The leader who practices good followership understands what is happening the life of the follower.  Team members feel valued when the leader considers their viewpoint.  It is a good leadership attitude to enhance the interests of others before being concerned with your own interests. This is followership. The follower is always interested in what is best for others.  When a team member feels cared for, they will care for the organization.  

Followership teaches leaders to elevate the needs of the team.  Many human resource issues could be resolved in an organization if teams were led by leaders who understood the needs and desires of team members.  When a team understands that their leaders see their point of view, they are more energized to follow the lead of the leader.  It is also good for the leader to practice thoughtfulness to their team.

Leaders who understand their followers will attract and retain the best followers because they will convey that they understand what followers want and need to follow well.  It is only the leader that learns to follow well, who will lead the organization well.  


Leaders who wish to lead their organizations well will intentionally practice followership. They move into the seat of the follower so that others on their team can practice leading. Of all the roles that a leader engages in, one of the most critical to their success is the role of followership. Leaders are both a leader and a follower.  Leaders who wish to lead well will embrace followership by practicing the habits and attitudes of great followers.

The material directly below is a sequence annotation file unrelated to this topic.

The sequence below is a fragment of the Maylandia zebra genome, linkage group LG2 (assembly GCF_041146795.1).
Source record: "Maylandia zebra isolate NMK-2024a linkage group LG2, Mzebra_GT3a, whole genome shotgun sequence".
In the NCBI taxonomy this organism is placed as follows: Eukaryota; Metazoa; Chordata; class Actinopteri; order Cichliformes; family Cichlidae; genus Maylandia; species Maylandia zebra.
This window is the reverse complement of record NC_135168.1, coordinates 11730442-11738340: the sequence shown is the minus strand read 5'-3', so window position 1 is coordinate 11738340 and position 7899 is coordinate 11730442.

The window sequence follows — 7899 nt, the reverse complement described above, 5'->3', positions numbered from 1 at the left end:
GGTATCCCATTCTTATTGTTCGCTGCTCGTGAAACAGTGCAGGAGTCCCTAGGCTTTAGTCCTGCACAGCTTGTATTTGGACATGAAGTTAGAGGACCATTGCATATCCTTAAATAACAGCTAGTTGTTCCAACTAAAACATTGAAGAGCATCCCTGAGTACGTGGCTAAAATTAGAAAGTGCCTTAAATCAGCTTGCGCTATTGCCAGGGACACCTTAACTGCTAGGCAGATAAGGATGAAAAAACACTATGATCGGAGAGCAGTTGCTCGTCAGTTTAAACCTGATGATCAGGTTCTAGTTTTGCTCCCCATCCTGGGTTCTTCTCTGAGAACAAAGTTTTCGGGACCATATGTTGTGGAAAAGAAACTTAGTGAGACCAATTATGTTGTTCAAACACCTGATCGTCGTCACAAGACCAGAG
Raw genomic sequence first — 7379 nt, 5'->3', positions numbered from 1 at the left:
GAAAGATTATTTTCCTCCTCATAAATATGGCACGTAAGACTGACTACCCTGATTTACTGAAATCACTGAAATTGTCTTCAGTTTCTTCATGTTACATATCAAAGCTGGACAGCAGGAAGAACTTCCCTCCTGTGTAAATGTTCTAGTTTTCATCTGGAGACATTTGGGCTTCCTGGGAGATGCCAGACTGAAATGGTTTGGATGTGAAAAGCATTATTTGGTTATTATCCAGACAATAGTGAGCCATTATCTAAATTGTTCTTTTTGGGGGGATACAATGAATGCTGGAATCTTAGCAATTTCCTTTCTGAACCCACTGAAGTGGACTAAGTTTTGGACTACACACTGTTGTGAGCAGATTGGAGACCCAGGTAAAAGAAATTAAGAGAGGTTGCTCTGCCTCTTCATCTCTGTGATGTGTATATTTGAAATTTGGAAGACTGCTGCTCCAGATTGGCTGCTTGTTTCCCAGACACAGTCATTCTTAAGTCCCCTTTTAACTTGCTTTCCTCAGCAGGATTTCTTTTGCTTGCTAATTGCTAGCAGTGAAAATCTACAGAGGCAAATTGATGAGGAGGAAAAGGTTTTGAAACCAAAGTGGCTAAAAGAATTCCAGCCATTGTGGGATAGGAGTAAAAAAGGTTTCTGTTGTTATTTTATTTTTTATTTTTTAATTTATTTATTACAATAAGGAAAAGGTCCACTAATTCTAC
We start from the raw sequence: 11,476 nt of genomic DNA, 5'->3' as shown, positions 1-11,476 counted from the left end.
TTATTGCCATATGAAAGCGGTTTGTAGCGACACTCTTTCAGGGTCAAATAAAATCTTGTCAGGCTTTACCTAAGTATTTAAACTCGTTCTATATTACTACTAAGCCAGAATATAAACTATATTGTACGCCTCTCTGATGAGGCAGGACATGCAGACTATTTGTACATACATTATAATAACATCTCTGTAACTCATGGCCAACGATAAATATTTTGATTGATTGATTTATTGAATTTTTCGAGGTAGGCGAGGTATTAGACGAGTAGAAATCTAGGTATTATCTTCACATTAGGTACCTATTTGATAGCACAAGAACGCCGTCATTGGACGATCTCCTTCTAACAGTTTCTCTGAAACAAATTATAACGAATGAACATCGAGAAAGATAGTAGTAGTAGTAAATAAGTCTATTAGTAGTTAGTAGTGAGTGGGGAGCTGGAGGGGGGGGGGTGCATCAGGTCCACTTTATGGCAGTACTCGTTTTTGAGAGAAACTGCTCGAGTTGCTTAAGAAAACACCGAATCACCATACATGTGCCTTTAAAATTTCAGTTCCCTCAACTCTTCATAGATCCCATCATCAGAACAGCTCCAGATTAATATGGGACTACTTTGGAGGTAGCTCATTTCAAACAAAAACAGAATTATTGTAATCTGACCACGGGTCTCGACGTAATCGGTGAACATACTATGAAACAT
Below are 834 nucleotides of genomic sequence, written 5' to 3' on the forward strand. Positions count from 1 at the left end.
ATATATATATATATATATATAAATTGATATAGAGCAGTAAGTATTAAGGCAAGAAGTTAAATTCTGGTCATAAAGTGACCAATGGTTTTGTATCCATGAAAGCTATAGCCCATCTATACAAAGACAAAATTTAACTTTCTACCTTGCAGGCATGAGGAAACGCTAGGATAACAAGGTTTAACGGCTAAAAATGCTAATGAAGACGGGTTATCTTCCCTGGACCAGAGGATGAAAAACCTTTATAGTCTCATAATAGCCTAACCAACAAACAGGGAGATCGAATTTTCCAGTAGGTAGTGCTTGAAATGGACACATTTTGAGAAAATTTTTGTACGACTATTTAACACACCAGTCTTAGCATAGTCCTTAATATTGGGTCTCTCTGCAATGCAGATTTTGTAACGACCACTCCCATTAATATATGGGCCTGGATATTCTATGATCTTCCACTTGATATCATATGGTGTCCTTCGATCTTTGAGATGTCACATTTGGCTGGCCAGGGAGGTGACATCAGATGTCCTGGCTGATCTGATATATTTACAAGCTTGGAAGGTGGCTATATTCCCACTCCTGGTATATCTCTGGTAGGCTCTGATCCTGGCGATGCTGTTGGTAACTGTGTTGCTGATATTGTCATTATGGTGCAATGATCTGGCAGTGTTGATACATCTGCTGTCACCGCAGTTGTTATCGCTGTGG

Image Credit: Sythr5 / Getty Images
Ken Gosnell
Ken Gosnell Member
Ken Gosnell is the CEO and Servant Leader of CEO Experience (CXP). His company serves CEOS and leaders by helping them to have great experiences that both transform them and their organizations that enable to go further faster. Ken is the publisher of the CXP CEO Executive Guide that is designed to help leaders learn faster by encouraging to give themselves a monthly learning retreat. His monthly CEO retreats have helped thousands of CEOs and their leadership teams to enhance strategic, operational and people accomplishments. He is an author, keynote speaker, executive coach, and strategic partner with CEOs and successful business leaders. Connect with @ken_gosnell on Twitter.